And so, my experiment with “Vaguebooking” is over. Over before it even really began. If you don’t know, “Vaguebooking” is the art of passive aggressively sharing your innermost feelings to the entire world when the true recipient is a single individual. My plan was to venture into this world of vague status sharing with a few of my own and then after a month, write a blog about my misadventures. However, I ran into a slight problem…
…I actually a give damn!
I give a damn about the people that take time out of their days to make an emotional inquiry and investment into my well being. I began my experiment on Tuesday and by Wednesday it became clear that I am not cut out for this research. I am a writer, and I research people to make my characters lovable, enjoyable and believable. As a social scientist, I research and observe people to better help them achieve their goals and enrich their lives. But these Vaguebookers live in a world that I’m not comfortable in.
I knocked out the first blog with only two days of “data” and I’ve decided it will never see the light of day. Why you ask? Simple. Because in the end, it just doesn’t matter.
Trying to enlighten a Vaguebooker is like trying to have a discussion with someone who believes race relations in the U.S. are better than ever, despite the fact that they’ve never been a part of a minority race. There’s this notion that no one else matters, no other thought is important, and if you’re not on board with that thought process, you’ve got no place in this world.
I of course, cannot think that way. I’m not built that way, which is probably why I’m in the profession that I’m in. Based on the comments, texts and e-mails of concern I’ve received about my Vaguebook posts, I’ve chosen my friends well, because they, like me, actually care. That of course only serves to make us potential food for the Vaguebook sharks circling in the waters.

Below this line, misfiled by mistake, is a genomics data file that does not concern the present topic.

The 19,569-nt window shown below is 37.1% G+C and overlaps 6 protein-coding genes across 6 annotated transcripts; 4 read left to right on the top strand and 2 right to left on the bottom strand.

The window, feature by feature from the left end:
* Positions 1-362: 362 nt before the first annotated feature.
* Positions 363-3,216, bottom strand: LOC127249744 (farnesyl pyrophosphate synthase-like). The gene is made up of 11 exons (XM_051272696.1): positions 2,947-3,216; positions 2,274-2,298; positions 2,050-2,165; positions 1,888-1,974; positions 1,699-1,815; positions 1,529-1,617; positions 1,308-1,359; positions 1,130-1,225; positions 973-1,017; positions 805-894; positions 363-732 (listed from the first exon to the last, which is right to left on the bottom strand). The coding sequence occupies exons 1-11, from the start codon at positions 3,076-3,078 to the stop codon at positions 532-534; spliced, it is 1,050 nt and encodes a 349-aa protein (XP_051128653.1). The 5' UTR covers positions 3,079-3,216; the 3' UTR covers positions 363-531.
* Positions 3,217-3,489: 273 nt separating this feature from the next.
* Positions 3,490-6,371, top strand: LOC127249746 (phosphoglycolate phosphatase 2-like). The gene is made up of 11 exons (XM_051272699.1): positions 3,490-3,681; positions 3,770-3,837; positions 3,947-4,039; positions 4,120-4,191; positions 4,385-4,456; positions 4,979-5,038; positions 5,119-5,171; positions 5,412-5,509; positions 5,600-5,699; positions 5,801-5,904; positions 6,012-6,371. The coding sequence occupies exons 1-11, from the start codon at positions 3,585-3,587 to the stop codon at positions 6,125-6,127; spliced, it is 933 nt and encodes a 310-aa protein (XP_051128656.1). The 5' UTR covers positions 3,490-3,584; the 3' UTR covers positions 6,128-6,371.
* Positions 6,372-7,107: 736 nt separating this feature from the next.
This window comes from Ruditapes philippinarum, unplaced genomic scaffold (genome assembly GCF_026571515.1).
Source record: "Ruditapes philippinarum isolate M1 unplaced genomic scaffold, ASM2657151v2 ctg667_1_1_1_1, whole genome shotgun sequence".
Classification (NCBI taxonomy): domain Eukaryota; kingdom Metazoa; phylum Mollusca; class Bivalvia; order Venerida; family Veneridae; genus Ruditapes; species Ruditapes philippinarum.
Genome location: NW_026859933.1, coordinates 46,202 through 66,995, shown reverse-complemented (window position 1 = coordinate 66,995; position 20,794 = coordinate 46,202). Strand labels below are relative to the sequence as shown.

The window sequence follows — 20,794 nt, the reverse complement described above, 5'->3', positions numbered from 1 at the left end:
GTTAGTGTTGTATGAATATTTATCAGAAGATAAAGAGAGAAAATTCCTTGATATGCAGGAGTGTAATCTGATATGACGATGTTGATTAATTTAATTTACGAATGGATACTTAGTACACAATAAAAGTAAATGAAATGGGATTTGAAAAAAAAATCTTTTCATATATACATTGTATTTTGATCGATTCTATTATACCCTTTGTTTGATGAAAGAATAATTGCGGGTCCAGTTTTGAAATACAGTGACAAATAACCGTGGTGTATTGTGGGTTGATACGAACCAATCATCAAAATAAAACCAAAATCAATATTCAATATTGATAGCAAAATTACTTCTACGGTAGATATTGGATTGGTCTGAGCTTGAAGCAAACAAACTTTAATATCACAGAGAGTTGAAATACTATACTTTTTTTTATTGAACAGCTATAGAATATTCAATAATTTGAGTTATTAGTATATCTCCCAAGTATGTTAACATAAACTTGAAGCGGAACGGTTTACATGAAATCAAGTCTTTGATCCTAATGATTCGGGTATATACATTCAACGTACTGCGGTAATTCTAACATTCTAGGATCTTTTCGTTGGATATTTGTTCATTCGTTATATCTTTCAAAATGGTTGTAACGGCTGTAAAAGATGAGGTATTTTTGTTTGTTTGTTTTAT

Now, having chosen my friends well (or perhaps they chose me) I also know that we’re all smart enough to recognize when the drama net is cast in the water. But still, it’s in our nature to fix things and help others see the light at the end of the tunnel in the hopes that we can re-ignite a spark of hope when all seems lost.
So my grand experiment, one that I could not tolerate for more than two days, did not do what it was intended to do. It did not enlighten Vaguebookers to take a look at their own behavior and recognize that they actually have close friends they can talk to for assistance. It did not shed light on the inner thoughts and ambitions of those who’ve started a ridiculous social media epidemic. All it really did was shed light on a group of people who demonstrate genuine empathy and affection for someone perceived to be in trouble. All this failed experiment did was show me that there are people out there capable of doing and saying something without looking for something in return. This experiment showed me…no…reminded me…that there’s hope for a world without borders and drama. There’s hope for a world that practices unconditional love and friendship. There’s hope that people can look beyond themselves and realize their impact on others as I did over the last two days.
And that’s a whole lot of alright with me.